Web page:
January 18, 2005 Milan
Ray claimed backstage that it was more of an Italian connection he'd been after, so he and his team studied Visconti films: The Leopard, The Damned, and especially a segment Visconti directed for Boccaccio '70, which helped inspire the collection's color scheme of black, white, and, most hauntingly, a silvery gray that, in a velvet jacket over full corduroy trousers, had the sheen of moth's wings.
The show itself played as a kind of journey, from the city (outstanding coats, including a greatcoat in black wool, another in a mushroomy astrakhan) to the country (quilted leathers, tweed suits and trench coats, and a capacious weekend bag made from a Gucci-striped horse blanket) and back again (formal eveningwear, midnight-blue velvet smoking jackets).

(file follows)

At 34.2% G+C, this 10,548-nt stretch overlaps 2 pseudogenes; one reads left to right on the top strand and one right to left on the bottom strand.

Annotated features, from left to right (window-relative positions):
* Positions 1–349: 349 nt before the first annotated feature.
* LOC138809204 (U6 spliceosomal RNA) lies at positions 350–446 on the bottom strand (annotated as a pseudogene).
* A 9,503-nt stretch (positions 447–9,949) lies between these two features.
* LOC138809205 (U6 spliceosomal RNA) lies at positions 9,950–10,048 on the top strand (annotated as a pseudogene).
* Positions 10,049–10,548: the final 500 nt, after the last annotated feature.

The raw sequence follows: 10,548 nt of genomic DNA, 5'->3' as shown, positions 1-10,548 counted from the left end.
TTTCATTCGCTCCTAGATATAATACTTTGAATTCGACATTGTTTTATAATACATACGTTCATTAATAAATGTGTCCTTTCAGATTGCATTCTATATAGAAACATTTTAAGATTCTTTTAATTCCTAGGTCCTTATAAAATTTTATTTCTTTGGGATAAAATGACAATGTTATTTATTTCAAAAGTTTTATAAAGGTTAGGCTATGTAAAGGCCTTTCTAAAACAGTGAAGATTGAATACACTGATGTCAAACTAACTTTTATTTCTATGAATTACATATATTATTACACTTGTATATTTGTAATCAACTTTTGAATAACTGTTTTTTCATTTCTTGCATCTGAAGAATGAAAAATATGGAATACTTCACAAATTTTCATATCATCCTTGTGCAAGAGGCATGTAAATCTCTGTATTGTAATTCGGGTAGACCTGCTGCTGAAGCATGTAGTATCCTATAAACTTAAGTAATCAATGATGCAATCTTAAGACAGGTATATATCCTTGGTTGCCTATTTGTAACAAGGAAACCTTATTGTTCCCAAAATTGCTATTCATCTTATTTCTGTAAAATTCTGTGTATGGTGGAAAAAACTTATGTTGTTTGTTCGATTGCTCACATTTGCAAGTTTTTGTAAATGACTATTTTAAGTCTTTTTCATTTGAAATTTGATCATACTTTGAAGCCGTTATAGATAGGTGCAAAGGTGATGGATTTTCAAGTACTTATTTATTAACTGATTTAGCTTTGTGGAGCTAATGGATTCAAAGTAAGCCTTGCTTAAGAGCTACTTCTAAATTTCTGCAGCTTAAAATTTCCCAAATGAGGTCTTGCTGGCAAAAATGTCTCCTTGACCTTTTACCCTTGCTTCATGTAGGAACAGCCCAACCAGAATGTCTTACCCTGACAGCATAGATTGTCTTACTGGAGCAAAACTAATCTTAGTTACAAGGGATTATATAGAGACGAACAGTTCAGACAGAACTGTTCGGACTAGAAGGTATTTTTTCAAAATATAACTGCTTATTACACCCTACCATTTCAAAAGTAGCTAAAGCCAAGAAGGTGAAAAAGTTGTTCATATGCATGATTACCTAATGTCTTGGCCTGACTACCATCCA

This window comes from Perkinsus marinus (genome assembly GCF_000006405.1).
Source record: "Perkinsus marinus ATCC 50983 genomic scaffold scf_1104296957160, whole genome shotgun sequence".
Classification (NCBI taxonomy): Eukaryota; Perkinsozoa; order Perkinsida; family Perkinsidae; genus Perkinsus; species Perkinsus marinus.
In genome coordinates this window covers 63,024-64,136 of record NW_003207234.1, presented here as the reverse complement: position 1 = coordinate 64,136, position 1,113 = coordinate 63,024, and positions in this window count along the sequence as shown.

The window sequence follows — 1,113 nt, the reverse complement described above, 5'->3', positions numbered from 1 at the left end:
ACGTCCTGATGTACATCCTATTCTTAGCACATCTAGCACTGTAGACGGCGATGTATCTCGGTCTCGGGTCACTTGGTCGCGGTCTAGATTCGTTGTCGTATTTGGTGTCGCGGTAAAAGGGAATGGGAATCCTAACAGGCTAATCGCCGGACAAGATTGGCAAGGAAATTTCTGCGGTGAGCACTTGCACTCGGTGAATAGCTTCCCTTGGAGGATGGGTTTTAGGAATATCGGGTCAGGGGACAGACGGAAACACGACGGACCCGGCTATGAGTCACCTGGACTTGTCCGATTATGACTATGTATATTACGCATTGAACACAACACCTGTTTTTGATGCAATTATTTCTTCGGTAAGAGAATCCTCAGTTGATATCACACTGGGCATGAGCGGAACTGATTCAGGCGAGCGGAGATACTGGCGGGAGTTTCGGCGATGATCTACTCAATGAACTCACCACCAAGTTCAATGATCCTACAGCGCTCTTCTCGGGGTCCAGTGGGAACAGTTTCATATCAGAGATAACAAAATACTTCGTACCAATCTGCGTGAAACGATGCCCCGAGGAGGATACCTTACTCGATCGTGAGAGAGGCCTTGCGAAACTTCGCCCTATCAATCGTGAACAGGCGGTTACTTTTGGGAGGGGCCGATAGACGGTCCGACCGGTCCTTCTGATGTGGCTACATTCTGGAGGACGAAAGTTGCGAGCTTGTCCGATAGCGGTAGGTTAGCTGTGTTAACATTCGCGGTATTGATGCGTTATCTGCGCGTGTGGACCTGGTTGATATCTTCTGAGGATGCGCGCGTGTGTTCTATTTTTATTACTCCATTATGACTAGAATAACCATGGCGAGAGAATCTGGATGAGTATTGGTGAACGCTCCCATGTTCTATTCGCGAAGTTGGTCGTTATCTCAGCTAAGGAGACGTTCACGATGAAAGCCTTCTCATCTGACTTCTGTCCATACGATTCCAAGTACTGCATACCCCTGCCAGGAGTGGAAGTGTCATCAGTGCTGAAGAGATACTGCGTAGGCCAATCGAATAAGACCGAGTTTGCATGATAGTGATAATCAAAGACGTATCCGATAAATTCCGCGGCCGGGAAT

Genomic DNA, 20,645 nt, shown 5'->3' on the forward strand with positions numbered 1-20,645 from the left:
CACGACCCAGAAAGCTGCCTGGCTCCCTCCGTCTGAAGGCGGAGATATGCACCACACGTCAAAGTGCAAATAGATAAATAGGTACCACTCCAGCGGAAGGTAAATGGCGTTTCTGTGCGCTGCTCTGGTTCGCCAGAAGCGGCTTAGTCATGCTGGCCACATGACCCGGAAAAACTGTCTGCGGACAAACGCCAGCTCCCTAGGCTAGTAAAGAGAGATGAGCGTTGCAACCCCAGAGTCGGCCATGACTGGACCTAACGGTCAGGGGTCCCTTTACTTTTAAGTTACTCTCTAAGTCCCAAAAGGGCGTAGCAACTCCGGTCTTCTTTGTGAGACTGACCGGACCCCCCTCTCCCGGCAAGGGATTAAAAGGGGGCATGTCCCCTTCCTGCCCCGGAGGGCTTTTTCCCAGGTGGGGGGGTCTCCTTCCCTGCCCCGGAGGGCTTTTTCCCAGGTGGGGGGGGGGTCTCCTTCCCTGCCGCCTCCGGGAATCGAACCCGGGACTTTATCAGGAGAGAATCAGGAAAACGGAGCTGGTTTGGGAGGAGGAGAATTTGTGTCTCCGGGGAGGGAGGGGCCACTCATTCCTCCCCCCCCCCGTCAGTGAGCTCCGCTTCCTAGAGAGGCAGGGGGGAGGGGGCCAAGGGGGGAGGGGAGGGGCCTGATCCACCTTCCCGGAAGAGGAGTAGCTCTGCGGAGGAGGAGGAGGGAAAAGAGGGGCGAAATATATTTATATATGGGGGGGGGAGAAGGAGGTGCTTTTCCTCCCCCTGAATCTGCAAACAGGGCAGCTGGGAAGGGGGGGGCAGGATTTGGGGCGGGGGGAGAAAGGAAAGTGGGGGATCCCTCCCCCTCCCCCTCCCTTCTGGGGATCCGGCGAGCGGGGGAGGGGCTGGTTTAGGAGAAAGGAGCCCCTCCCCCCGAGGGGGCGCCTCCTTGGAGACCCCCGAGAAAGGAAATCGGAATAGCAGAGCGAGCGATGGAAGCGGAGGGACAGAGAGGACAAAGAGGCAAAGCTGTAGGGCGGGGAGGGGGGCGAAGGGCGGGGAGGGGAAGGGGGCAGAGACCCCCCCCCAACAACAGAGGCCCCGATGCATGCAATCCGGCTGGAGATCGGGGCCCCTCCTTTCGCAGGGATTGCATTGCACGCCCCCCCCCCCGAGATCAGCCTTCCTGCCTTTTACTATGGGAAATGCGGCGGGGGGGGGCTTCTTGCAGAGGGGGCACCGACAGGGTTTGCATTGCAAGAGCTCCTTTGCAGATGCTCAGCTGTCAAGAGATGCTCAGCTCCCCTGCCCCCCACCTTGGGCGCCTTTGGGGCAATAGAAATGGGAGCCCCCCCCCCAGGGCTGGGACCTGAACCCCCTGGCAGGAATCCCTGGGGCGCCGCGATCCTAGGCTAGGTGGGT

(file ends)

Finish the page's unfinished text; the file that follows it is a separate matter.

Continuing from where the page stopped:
The common thread was an uncompromising luxe: there was nothing worn, distressed, or sauvage anywhere in sight. The haunted urgency of the young models, their necks swaddled in long scarves, may have suggested Romantic poets, but Ray insisted it was purity, rather than romance, he wanted to convey.
He got both.